Worshippers in four churches in Ilorin, the capital of Kwara state, were attacked by mobs of youths during services on New Year’s Eve. (Photo: CAN)

In Nigeria, the New Year celebrations were marked by incidents which claimed dozen lives across the country. According to local sources and media, the attacks were carried out by suspected Fulani herdsmen or Muslim youths, who targeted Christian worshippers.

The attacks affected the volatile Middle Belt states (Benue, Kaduna), epicenter of the deadly attacks by Fulani Herdsmen in recent months, but also some typically peaceful states like Rivers in the predominantly Christian south and Kwara in the east, both usually spared by religiously motivated violence.

Worshippers attacked, women raped in Kwara

Worshippers in four churches in Ilorin, the capital of Kwara state, were attacked by mobs of youths during services on New Year’s Eve.

The Christian Association of Nigeria (CAN) condemned the attack in a statement. The worshippers were attacked at the Christ Apostolic Church, CAC, Oke-Isegun, the Methodist Cathedral and the St. Joseph Catholic Cathedral.

According to CAN, some women returning back home were raped, while others were rescued. The association also said the assailants destroyed buildings, religious articles and vehicles. They also dispossessed some worshippers of their phones, bags and other valuables.

More than 16 killed in Rivers

At least 16 people were killed as gunmen opened fire at churchgoers returning from a midnight service on New Year’s Eve in Omuku, in Nigeria’s southern Rivers state. Several others were injured, as World Watch Monitor reported. But according to an NGO on the ground, Stefanos Foundation, the death toll is much higher.

Rivers state is Nigeria’s main oil-producing region and, according to local reports, the incident was linked to growing tensions between rival gangs, who demand a greater share of oil revenues.

The president of Nigeria, Muhammadu Buhari, condemned what he called these “unacceptable” acts. (Photo: Stefanos Foundation)

Scores killed in Benue

At least 50 people lost their lives as suspected Fulani herdsmen invaded five communities in Benue state, on New Year day and in the early hours of 31 December. Many others were wounded.

According to The Nigerian Guardian, the assailants, armed with various weapons, attacked a suburb of Ayilanmo and Turan villages in Gambe-tiev Local Government Area, while residents were in church.

The assailants also attacked Tomatar and Umenger villages in Guma Local Government Area, killing some villagers. They also burnt a patrol vehicle.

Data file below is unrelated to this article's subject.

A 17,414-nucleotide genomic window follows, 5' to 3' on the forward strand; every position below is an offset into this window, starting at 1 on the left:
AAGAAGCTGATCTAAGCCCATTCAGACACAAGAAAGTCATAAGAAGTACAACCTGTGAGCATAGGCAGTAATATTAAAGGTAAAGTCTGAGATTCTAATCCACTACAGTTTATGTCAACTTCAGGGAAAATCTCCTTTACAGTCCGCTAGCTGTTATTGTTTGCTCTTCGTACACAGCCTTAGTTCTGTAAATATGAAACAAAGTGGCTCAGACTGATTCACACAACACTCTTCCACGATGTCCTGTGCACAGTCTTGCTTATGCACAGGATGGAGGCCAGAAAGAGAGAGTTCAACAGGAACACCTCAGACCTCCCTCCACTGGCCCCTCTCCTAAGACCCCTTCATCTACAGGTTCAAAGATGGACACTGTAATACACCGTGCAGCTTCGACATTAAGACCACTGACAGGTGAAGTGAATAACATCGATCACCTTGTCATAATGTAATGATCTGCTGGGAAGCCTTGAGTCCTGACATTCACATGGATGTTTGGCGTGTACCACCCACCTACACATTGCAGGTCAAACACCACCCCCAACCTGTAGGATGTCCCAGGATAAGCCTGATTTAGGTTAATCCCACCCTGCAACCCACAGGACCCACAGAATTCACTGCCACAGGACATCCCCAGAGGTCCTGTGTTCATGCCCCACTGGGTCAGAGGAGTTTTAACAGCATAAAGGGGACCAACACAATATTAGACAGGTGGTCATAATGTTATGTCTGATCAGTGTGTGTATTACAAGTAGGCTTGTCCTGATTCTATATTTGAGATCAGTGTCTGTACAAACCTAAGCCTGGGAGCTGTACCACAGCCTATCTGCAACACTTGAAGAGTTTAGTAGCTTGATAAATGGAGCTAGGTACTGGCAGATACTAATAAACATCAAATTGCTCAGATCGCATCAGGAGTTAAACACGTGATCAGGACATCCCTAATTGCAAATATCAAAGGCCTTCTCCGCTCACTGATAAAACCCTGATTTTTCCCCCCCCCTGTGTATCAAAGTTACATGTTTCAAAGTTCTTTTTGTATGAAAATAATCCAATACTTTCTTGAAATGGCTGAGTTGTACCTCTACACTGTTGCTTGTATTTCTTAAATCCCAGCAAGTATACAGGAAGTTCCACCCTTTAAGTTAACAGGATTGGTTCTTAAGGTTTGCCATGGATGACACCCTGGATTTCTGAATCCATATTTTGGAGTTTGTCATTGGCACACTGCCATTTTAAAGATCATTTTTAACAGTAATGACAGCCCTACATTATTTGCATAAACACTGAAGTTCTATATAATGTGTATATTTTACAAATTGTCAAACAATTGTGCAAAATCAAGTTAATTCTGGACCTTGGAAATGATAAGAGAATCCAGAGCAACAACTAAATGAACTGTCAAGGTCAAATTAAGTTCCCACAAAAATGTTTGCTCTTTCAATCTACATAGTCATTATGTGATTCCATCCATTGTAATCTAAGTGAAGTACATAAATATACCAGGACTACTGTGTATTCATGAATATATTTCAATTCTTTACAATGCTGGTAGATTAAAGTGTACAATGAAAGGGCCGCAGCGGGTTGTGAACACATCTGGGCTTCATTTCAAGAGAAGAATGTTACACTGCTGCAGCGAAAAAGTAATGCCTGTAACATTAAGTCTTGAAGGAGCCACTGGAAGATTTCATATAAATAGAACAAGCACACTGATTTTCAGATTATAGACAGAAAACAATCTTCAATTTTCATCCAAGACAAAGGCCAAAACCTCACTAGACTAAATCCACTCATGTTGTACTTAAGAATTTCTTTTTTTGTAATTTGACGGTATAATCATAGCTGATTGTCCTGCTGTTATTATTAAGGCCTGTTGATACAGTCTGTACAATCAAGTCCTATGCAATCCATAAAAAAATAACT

The state governor, Samuel Ortom, who visited the victims on New Year Day, condemned the violence.

“What happened, from the report I have received, is far beyond what you have seen here,” the governor said. “So many houses have been burnt. So many people have been killed. Some are still missing. Can you imagine innocent children and women being killed and their private parts removed? People were slaughtered like animals.”

Traditional ruler and pregnant wife killed in Kaduna

A traditional ruler and his pregnant wife were shot dead by gunmen believed to be Fulani herdsmen in his hometown of Ark village, in southern Kaduna, on New Year’s Eve.

According to This Day, Gambo Makama and his wife were killed at around midnight. His 45-year-old son also sustained serious injuries during the attack and was taken to hospital. The assailants also set the house ablaze and burnt a vehicle, which was recently given to the chief as a gift.

This Day also reported further attacks, which claimed at least 10 lives. On 22 December, four people were killed and eight others injured in Nidem village, in Jama’a Local Government Area.

According to the newspaper, the assailants invaded the village square, where Christmas carols were being sung.

In the second attack which took place on Christmas Eve in Anguwan Mailafiya, also in Jama’a, six people were killed by armed men believed to be Fulani Herdsmen.

Traditional ruler abducted in Kaduna

On Tuesday (2 Jan), a ruler of Ikulu in Zangon Katang Local Government Area of southern Kaduna was kidnapped in his private residence in Anchuna village.

The ruler, Yohanna Kukah, is the younger brother of Mathew Hassan Kukah, the Bishop of the Catholic Diocese of Sokoto.

Another brother, Samuel Kukah, told The Daily Trust that around 20 well-armed men stormed Yohanna Kukah’s house at about 8.30pm.